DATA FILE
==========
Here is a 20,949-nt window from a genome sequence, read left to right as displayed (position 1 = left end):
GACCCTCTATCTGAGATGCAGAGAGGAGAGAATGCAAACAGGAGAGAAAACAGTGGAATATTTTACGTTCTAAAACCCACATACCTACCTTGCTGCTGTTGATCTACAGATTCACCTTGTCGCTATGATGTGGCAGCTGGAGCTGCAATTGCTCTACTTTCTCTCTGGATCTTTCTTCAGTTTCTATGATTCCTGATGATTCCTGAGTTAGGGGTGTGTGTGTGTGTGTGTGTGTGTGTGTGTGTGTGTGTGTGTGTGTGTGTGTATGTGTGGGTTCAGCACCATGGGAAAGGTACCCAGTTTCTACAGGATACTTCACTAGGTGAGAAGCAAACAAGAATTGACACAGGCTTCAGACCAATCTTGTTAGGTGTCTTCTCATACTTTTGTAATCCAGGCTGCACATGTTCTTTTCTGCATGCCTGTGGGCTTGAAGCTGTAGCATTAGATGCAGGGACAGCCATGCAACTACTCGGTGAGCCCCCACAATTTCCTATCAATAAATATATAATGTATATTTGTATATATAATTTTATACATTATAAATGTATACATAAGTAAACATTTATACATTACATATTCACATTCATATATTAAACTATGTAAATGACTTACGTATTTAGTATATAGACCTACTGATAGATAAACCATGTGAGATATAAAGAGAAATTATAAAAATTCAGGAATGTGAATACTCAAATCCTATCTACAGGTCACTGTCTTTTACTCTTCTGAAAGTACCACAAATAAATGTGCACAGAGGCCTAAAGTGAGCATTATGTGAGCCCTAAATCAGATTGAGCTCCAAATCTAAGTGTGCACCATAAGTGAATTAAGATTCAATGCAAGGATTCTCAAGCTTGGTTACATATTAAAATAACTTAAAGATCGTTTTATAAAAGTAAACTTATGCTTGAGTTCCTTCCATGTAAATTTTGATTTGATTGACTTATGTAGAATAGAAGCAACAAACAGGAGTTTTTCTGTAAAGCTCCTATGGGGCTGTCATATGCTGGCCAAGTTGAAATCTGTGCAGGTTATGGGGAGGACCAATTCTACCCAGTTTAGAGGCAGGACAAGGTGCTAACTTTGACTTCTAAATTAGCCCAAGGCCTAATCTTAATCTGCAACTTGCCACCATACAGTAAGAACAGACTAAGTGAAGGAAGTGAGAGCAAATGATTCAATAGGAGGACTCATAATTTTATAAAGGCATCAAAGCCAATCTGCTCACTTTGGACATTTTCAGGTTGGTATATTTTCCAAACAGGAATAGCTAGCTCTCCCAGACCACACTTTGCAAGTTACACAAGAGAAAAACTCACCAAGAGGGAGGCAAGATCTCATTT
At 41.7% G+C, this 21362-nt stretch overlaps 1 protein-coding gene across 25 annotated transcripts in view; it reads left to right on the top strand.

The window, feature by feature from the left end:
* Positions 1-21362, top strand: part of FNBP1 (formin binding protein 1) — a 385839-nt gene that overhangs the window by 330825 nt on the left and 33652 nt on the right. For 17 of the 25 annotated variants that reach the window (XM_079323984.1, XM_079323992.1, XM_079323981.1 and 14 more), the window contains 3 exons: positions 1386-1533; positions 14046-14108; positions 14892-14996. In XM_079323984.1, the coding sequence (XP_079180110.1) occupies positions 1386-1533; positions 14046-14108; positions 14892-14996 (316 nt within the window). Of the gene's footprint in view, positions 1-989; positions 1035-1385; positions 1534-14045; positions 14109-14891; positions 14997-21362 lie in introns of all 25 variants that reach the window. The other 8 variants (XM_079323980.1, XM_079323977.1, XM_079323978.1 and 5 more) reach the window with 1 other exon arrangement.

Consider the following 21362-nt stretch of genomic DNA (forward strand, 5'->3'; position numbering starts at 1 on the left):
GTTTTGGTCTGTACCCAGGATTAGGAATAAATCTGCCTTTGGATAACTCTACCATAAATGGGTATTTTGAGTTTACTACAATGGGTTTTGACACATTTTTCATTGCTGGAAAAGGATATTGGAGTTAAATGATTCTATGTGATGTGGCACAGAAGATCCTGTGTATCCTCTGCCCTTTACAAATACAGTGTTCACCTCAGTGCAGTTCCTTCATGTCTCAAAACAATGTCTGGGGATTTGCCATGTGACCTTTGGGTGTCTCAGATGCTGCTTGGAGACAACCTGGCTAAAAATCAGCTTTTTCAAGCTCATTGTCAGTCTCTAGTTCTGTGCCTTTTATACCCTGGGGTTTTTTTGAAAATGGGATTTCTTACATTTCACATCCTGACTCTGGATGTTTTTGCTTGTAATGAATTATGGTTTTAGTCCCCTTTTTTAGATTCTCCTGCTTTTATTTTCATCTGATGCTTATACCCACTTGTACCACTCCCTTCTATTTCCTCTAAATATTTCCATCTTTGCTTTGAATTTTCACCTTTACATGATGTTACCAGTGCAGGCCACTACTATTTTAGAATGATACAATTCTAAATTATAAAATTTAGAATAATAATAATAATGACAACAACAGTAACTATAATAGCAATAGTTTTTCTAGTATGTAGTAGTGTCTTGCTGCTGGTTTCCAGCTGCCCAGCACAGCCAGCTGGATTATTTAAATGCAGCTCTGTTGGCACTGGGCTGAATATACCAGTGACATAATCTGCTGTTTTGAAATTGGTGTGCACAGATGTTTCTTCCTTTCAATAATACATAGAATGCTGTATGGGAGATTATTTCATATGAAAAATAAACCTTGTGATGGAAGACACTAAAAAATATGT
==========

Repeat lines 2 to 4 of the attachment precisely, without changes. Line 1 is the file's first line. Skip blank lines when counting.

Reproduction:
GACCCTCTATCTGAGATGCAGAGAGGAGAGAATGCAAACAGGAGAGAAAACAGTGGAATATTTTACGTTCTAAAACCCACATACCTACCTTGCTGCTGTTGATCTACAGATTCACCTTGTCGCTATGATGTGGCAGCTGGAGCTGCAATTGCTCTACTTTCTCTCTGGATCTTTCTTCAGTTTCTATGATTCCTGATGATTCCTGAGTTAGGGGTGTGTGTGTGTGTGTGTGTGTGTGTGTGTGTGTGTGTGTGTGTGTGTGTGTATGTGTGGGTTCAGCACCATGGGAAAGGTACCCAGTTTCTACAGGATACTTCACTAGGTGAGAAGCAAACAAGAATTGACACAGGCTTCAGACCAATCTTGTTAGGTGTCTTCTCATACTTTTGTAATCCAGGCTGCACATGTTCTTTTCTGCATGCCTGTGGGCTTGAAGCTGTAGCATTAGATGCAGGGACAGCCATGCAACTACTCGGTGAGCCCCCACAATTTCCTATCAATAAATATATAATGTATATTTGTATATATAATTTTATACATTATAAATGTATACATAAGTAAACATTTATACATTACATATTCACATTCATATATTAAACTATGTAAATGACTTACGTATTTAGTATATAGACCTACTGATAGATAAACCATGTGAGATATAAAGAGAAATTATAAAAATTCAGGAATGTGAATACTCAAATCCTATCTACAGGTCACTGTCTTTTACTCTTCTGAAAGTACCACAAATAAATGTGCACAGAGGCCTAAAGTGAGCATTATGTGAGCCCTAAATCAGATTGAGCTCCAAATCTAAGTGTGCACCATAAGTGAATTAAGATTCAATGCAAGGATTCTCAAGCTTGGTTACATATTAAAATAACTTAAAGATCGTTTTATAAAAGTAAACTTATGCTTGAGTTCCTTCCATGTAAATTTTGATTTGATTGACTTATGTAGAATAGAAGCAACAAACAGGAGTTTTTCTGTAAAGCTCCTATGGGGCTGTCATATGCTGGCCAAGTTGAAATCTGTGCAGGTTATGGGGAGGACCAATTCTACCCAGTTTAGAGGCAGGACAAGGTGCTAACTTTGACTTCTAAATTAGCCCAAGGCCTAATCTTAATCTGCAACTTGCCACCATACAGTAAGAACAGACTAAGTGAAGGAAGTGAGAGCAAATGATTCAATAGGAGGACTCATAATTTTATAAAGGCATCAAAGCCAATCTGCTCACTTTGGACATTTTCAGGTTGGTATATTTTCCAAACAGGAATAGCTAGCTCTCCCAGACCACACTTTGCAAGTTACACAAGAGAAAAACTCACCAAGAGGGAGGCAAGATCTCATTT
At 41.7% G+C, this 21362-nt stretch overlaps 1 protein-coding gene across 25 annotated transcripts in view; it reads left to right on the top strand.

The window, feature by feature from the left end: